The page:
Statistical Analysis of Electric Energy Markets with Large-Scale Renewable Generation Using Point Estimate Methods

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Virginia Tech

The restructuring of the electric energy market and the proliferation of intermittent renewable-energy based power generation have introduced serious challenges to power system operation emanating from the uncertainties introduced to the system variables (electricity prices, congestion levels etc.). In order to economically operate the system and efficiently run the energy market, a statistical analysis of the system variables under uncertainty is needed. Such statistical analysis can be performed through an estimation of the statistical moments of these variables. In this thesis, the Point Estimate Methods (PEMs) are applied to the optimal power flow (OPF) problem to estimate the statistical moments of the locational marginal prices (LMPs) and total generation cost under system uncertainty. An extensive mathematical examination and risk analysis of existing PEMs are performed and a new PEM scheme is introduced. The applied PEMs consist of two schemes introduced by H.P. Hong, namely, the 2n and 2n+1 schemes, and a proposed combination between Hong's and M. E Harr's schemes. The accuracy of the applied PEMs in estimating the statistical moments of system LMPs is illustrated and the performance of the suggested combination of Harr's and Hong's PEMs is shown. Moreover, the risks of the application of Hong's 2n scheme to the OPF problem are discussed by showing that it can potentially yield inaccurate LMP estimates or run into unfeasibility of the OPF problem. In addition, a new PEM configuration is also introduced. This configuration is derived from a PEM introduced by E. Rosenblueth. It can accommodate asymmetry and correlation of input random variables in a more computationally efficient manner than its Rosenblueth's counterpart.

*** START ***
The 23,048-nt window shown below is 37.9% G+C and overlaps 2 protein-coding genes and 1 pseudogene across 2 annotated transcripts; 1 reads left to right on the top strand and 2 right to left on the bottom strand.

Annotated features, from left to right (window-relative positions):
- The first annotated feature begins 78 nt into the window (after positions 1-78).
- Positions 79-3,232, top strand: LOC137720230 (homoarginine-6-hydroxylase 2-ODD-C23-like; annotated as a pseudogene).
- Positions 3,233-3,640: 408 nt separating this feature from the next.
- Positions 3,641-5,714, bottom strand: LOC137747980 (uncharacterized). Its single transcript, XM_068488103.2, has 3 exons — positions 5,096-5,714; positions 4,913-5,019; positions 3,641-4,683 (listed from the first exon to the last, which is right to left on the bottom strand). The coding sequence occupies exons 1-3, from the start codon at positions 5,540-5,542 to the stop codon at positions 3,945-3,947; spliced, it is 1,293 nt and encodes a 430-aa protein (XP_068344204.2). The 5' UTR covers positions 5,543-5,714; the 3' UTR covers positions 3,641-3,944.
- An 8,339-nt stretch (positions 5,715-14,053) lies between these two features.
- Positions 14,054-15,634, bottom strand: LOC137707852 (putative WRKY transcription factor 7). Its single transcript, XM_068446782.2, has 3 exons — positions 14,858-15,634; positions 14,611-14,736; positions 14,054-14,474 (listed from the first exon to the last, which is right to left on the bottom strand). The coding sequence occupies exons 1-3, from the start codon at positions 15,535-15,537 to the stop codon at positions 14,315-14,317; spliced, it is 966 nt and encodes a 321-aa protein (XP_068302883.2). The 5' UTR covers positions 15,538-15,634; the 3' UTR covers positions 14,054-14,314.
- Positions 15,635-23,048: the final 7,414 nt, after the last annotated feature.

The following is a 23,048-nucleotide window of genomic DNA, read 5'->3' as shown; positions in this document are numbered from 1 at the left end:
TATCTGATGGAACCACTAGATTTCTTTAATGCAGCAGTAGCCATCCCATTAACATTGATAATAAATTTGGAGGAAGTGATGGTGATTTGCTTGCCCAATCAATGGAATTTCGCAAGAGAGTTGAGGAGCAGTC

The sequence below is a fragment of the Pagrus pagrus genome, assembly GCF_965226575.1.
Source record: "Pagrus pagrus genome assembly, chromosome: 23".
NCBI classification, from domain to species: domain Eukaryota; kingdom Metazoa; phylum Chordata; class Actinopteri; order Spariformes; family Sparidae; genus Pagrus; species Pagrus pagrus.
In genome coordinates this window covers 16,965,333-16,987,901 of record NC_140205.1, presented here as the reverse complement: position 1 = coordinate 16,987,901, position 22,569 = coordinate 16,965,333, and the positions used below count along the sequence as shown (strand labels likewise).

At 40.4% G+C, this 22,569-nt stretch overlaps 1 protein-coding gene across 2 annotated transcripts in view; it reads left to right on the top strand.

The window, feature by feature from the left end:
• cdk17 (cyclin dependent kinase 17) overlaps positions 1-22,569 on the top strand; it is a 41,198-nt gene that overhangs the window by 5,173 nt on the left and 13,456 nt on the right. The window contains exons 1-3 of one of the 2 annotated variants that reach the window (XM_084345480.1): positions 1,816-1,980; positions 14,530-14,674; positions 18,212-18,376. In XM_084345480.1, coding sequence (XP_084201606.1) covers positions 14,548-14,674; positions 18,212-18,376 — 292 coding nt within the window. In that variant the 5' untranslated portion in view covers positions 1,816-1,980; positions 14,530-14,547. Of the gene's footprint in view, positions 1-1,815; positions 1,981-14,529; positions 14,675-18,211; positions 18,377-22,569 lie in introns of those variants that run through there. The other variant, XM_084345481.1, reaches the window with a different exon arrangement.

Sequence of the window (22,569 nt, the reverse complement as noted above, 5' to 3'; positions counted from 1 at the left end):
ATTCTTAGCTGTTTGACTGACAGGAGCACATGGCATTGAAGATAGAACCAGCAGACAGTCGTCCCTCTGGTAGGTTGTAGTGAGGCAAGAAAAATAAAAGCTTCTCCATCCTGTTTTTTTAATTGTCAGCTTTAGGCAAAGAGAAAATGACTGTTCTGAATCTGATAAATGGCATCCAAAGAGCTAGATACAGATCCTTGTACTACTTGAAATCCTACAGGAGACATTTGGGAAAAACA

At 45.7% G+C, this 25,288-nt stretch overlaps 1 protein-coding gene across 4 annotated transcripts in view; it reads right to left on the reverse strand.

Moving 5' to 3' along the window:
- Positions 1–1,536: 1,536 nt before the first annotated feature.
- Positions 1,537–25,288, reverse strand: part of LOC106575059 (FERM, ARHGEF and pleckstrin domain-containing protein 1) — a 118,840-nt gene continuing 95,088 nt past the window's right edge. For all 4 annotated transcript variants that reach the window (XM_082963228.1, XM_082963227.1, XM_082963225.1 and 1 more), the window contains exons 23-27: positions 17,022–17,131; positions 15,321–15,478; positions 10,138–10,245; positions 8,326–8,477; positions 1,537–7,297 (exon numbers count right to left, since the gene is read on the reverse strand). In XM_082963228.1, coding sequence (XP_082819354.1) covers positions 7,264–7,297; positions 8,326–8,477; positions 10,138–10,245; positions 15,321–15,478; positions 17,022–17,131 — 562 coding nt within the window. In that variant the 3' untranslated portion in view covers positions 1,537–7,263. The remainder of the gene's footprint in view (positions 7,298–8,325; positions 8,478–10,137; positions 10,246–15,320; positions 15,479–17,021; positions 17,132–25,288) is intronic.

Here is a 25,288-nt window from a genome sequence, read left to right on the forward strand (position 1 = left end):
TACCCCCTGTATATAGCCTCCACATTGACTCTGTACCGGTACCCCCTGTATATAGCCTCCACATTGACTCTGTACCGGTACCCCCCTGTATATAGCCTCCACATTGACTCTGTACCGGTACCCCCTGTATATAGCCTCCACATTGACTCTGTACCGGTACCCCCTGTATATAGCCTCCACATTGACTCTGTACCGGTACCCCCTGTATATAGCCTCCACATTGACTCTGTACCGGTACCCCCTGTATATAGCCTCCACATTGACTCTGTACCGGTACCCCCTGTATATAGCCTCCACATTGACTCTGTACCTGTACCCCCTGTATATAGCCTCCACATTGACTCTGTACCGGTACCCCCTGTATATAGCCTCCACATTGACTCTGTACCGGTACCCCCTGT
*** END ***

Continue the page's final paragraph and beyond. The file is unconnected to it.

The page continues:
Point Estimate Method, Optimal Power Flow, Wind Energy, Energy Markets, Statistical Moments Estimation, Random Electric Loads, Power System Uncertainties